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HINNERKE THE SHOEMAKER

53

But at the concerts which took place in the Marble Hall every other Thursday under the name of "The Grand Duchess's Thursdays," and were so arranged that the Court sat at little gilt-legged velvet-covered tables, while the leading tenor Schramm from the Court Theatre, accompanied by an orchestra, sang so lustily that the veins swelled on his bald temples—at the concerts Klaus Heinrich and Ditlinde, in their best clothes, were sometimes allowed in the Hall for one song and the succeeding pause, when mamma showed how fond she was of them, showed it to them and to everybody else in so heartfelt and expressive a way that nobody could have any doubt about it. She summoned them to the table at which she sat, and told them with a happy smile to sit beside her, laid their cheeks on her shoulders or bosom, looked at them with a soft, soulful look in her eyes and kissed them both on forehead and mouth. Then the ladies bent their heads and their eyelids quivered, while the men slowly nodded and bit their lips in order, in manly wise, to restrain their emotion.… Yes, it was beautiful, and the children felt they had their share in the effect, which was greater than anything Schramm the singer could procure with his most inspired notes, and nestled close to mamma. For Klaus Heinrich at least realized that it was in the nature of things, no business of ours, to have a simple feeling and to be made happy by it, but that it was our duty to make our tenderness visible to the Hall and to exhibit it, that the hearts of our guests might swell.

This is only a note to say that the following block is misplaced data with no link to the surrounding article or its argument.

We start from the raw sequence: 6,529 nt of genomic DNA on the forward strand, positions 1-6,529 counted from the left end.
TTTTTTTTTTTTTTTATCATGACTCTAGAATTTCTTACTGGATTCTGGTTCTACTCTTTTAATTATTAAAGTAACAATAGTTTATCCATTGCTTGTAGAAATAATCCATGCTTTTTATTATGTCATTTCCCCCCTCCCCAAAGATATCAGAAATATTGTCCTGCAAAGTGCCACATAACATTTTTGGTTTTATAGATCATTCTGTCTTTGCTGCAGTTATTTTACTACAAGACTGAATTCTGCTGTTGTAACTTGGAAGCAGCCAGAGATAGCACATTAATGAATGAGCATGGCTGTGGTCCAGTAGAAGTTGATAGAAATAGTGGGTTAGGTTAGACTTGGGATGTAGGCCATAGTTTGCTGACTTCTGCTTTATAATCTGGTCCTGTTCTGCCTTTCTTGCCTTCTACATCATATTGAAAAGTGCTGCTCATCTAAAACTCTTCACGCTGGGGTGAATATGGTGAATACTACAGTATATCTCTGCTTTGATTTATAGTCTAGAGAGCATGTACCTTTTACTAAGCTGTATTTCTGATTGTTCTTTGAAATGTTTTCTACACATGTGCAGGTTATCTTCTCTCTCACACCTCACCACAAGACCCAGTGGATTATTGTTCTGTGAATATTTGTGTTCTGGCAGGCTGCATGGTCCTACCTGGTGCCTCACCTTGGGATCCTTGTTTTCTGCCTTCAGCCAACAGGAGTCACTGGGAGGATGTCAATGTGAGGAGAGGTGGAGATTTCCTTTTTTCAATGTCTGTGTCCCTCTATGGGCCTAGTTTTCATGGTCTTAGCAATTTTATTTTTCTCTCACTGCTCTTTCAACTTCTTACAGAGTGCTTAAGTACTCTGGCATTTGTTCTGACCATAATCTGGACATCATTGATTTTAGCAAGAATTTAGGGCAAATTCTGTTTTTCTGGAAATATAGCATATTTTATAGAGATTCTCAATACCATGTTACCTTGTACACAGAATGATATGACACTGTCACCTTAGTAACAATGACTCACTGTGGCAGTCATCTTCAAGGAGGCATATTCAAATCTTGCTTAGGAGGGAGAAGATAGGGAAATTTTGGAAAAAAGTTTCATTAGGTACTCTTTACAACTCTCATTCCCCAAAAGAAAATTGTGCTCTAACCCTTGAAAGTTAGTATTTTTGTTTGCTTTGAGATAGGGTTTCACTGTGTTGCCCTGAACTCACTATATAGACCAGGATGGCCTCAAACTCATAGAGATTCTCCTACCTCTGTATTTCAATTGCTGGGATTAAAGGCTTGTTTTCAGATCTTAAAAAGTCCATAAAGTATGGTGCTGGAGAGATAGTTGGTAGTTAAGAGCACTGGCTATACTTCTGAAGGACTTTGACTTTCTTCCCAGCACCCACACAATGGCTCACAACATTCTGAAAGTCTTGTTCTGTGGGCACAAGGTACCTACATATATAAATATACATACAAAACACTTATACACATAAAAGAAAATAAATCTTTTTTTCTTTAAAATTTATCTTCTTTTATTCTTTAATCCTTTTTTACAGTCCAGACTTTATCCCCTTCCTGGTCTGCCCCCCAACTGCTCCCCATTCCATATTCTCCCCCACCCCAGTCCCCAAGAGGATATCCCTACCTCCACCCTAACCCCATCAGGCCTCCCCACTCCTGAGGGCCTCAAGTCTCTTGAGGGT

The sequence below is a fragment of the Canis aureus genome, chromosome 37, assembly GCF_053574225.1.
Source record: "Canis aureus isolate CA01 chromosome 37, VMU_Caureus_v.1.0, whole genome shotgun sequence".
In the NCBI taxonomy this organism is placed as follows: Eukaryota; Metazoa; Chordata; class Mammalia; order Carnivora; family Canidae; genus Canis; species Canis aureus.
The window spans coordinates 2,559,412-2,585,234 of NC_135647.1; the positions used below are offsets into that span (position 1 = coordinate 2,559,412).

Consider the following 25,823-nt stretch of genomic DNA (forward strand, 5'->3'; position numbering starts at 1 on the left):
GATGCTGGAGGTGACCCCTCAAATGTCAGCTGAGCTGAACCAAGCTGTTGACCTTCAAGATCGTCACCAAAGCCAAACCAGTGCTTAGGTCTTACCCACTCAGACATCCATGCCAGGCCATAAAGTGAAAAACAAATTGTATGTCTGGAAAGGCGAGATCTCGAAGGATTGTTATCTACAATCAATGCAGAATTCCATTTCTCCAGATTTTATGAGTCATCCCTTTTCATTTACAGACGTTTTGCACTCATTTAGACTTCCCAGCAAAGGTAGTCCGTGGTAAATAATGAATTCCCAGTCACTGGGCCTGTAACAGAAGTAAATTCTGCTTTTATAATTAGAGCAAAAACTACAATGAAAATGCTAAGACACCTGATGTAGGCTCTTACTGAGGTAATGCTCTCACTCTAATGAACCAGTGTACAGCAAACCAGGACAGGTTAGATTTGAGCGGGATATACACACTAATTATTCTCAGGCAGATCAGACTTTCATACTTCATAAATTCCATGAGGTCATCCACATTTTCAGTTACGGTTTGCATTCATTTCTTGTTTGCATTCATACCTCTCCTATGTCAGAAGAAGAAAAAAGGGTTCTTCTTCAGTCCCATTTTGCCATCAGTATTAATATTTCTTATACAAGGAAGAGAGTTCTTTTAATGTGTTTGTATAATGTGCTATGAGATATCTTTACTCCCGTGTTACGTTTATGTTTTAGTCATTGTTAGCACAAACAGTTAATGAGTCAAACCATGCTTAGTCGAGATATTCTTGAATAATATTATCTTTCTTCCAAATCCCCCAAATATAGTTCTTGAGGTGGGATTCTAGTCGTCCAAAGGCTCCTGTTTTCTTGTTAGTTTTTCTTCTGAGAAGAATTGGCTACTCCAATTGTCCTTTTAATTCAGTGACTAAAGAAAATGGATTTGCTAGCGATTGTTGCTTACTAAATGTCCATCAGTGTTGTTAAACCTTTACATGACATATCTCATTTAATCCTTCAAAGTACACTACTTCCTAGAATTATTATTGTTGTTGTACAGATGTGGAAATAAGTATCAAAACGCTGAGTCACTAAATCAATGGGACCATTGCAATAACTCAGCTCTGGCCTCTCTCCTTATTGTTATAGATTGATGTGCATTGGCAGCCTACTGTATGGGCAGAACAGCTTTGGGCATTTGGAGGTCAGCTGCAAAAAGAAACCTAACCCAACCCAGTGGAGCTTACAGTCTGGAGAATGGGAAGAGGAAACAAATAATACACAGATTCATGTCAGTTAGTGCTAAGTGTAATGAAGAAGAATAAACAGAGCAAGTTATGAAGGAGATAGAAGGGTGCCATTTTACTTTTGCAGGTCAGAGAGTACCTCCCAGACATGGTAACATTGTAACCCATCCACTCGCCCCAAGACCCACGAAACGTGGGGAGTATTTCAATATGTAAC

Occasionally the people outside in the town and park also were allowed to see that mamma loved us. For while Albrecht drove or rode—bad rider though he was—with the Grand Duke early in the morning, Klaus Heinrich and Ditlande had from time to time to take turns at accompanying mamma on her drives, which took place in the spring and autumn at the time of the afternoon